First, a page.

The phone’s main menu has two view modes: a 4 x 3 grid of icons and a list. The E72 comes with the new S60 icons with a little bit of 5th edition (touch) styling. One excellent feature on this device is that all notifications (missed calls, WiFi, Bluetooth and others) are now shown in the bottom bar of the screen, visible in all modes and screens including the browser.
Phonebook, Dialer and Call quality
E72 features similar looking dialer as the E71. There almost no difference between the ways two look and operate like. The smart dial feature from E71 continues in E72, which makes finding a particular contact very easy. Just start entering the name of the person you want to call, on the main active standby screen and the phone automatically finds the requisite person for you.
Here you can insert as much detail as you like, for example, photo of a contact, multiple numbers and email addresses etc.
As for call quality, we didn’t face any reception issues. And the call sound was free of any interference. Also, like most of Nokia’s newest handsets, E72 features noise cancelling, which does good work at cancelling a lot of background noise.
A rather excellent feature of the phone is the turn-control sensor, which when turned on allows you to silence your phone calls but simply turning your phone over.
Messaging and Email
E72 being a classic business phone, is very well equipped to handle all of your email and messaging needs.
I’ve already extensively covered as to how good of a keyboard E72 has. So I’ll leave it at that.
As for email, E72 comes with Nokia Messaging software, which offers a very easy to use email set up, which works with almost a 1000 public email service providers and also supports VPN for connecting to secure corporate intranets.
Browsing and Connectivity
Being an E-series phone, it’s a given that the phone will support extensive connectivity options. And E72 doesn’t disappoint in this regards. Whilst E72 has dropped Infra-red (present on the E71), it features every other modern means of connectivity that technology has on offer; including 3G (HSPA – 10.2Mpbs downlink / 2 Mbps uplink), WiFi, Bluetooth ver. 2.0 and USB 2.0.
Nokia browser on E72 is way better than the iteration on E71. It not only features complete support for ‘flash’, but also much improved page-rendering and page-loading speeds, making browsing a much faster experience.
Organizer and Applications
Nokia E72 lives up to the charm of E-series handsets and comes with a variety of organizer options built in. These options will help you schedule meetings, appointments and set up various other tasks and reminders.
Nokia E72 comes with a fully enabled (supporting reading and writing Word, Excel and Powerpoint files, up to Office 2007 standard) version of Quick Office – unlike the E71, which featured a ‘Reader’ only version of Quick Office (which could be upgraded by the end-user but for a fee).
The application suite includes a Zip manager, a PDF file reader, a unit convertor, calculator, voice recorder and an app to write notes in.
And that’s not it; E72 also features native support (in form of applications and not just widgets) for the top social media websites such as Facebook and My Space.
In addition to the above, the phone also features the OVI store browser – which is Nokia’s version of App store (iPhone / Apple).
GPS and OVI Maps
Nokia E72 comes equipped with a GPS receiver, A-GPS and Ovi Maps 3.0. Whilst basic navigation is free of cost, voice guided navigation comes with a fee. The handset also features a digital compass, which is turned on by default, but doesn’t work in turn-by-turn naviation mode. It however automatically gets engaged, when you are making your way around on foot, as it rotates the map to match even your slightest change of direction.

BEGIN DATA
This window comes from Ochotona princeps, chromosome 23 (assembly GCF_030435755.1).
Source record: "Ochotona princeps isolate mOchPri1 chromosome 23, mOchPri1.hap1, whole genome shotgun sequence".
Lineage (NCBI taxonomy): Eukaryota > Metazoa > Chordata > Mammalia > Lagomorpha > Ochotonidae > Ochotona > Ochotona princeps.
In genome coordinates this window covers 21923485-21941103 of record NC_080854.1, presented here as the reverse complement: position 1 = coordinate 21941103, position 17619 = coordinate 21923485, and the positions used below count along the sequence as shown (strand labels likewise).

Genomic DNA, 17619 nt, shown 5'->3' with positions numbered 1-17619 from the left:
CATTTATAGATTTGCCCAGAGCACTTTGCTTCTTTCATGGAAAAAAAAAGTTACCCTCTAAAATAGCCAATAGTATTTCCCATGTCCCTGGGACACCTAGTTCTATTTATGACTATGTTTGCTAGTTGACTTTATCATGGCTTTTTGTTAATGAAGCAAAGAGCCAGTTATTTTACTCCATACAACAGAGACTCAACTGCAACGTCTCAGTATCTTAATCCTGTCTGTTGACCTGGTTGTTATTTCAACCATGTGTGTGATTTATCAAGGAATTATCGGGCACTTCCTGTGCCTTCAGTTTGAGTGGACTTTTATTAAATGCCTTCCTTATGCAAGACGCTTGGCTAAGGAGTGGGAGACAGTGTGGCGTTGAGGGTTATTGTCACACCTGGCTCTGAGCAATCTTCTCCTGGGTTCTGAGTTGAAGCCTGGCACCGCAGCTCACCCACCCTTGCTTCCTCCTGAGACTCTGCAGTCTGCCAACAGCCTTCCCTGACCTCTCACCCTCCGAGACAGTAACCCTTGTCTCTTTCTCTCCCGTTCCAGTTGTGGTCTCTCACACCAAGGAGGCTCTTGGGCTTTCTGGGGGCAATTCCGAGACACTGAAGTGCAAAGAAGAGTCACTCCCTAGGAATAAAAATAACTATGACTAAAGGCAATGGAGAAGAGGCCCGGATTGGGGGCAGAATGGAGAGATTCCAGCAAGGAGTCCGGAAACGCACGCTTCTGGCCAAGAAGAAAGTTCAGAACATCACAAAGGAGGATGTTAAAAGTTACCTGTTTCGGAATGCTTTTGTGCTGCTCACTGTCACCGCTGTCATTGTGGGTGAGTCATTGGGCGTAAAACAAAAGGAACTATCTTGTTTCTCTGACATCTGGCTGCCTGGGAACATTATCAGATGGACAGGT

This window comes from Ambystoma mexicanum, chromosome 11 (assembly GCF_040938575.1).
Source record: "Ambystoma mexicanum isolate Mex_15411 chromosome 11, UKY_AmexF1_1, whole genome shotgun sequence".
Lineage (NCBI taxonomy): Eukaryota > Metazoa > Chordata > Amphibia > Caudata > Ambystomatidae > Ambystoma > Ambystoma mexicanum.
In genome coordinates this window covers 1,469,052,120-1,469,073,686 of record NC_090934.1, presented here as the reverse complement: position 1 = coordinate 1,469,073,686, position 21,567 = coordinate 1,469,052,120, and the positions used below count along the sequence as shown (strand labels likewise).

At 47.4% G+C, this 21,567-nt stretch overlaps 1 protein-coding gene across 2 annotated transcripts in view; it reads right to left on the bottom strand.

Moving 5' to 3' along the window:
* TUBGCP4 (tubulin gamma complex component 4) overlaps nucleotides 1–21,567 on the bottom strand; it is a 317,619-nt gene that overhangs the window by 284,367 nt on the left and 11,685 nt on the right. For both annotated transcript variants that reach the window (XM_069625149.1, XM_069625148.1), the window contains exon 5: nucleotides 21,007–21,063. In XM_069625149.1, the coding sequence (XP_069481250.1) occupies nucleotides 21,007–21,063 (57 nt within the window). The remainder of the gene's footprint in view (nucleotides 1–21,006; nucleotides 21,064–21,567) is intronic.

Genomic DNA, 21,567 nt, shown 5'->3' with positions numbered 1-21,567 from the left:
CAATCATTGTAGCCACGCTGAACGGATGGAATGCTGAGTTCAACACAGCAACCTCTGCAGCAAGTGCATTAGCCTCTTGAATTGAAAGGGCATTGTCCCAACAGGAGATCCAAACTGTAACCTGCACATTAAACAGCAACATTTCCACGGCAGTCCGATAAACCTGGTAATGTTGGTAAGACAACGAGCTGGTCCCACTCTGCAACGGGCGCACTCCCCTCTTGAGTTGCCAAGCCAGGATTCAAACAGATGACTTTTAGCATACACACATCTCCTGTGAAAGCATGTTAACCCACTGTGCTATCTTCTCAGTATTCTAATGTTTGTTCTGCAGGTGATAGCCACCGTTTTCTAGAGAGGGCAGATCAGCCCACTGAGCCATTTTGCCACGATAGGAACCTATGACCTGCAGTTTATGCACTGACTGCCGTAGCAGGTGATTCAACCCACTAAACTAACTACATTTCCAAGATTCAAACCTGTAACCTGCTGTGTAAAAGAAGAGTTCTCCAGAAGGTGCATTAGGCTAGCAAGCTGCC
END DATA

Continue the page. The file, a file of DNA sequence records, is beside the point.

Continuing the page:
Nokia E-series isn’t exactly known for having cameras that are capable of snapping good pictures. But then that is a general trade-off on all business devices. Now, I don’t really know as to what was Nokia thinking before making E72, but boy they’ve built a wonder into the E72 in form of a 5MP camera.
I’ve yet to use a camera phone which offers better picture quality than Nokia E72 – there, I said it. For those of you who lamented about E71’s lack of ‘imaging skills’ – rejoice, for your prayers have been answered. I can now only hope that Nokia doesn’t temper with the current settings of the camera in up-coming firmware revisions for E72. Nokia – please, this thing works like a charm, don’t break it. =P
Whilst E72 offers excellent picture quality, it does lack in the video capturing department, with video recording maxing out at 15 fps. This in turn makes for not too impressive of a video. Here is an example.
Like the E71, Nokia has packed its 1500mAH (BP-4L) battery with the handset. Whilst the battery capacity is the same on both devices, Nokia has tweaked E72’s OS for optimum battery performance. That is why, even with double the speed of the processor (300 vs 600 Mhz) BP-4L powers the E72 for two straight days, even with heavy usage (including GPS, EDGE/3G and WiFi).
Nokia E72 handles all sorts of communication technologies, with an ease of use and synergy between its hardware and software – which is hard, if not entirely impossible to beat. Add an excellent camera to the list, and you have a handset which will in all probability sell well with folks who might not even be interested in its business capabilities. All in all, Nokia has managed to come up with an excellent all-round device in form of E72, and it comes highly recommended.
Click here for a video overview of the handset.
But the question still remains, is Nokia E72 a worthy upgrade to the mighty E71? Well, that brings me to the final part of my review.
I happen to harbor a great affinity for Nokia E71, which I consider an actual stroke of genius from Nokia. I remember saying in my review, almost a year ago, that it’s built like a tank. Guess what? It really is.
I accidently dropped it down a concrete stair case – a few months ago, never sent it in for repair and have been using it ever since. Even with its body bent and its screen broken, it’s working like a charm with no functionality malfunction, except for a broken screen. Can I expect that from E72? Probably not.
But, with a very heavy heart, I still have to acknowledge that E72 in certain areas has actually trumped the E71 (chiefly the processor and the camera) and that in turn makes it a worthy successor to Nokia E71. So, in my point of view, it makes sense for you to upgrade.
Before I take leave.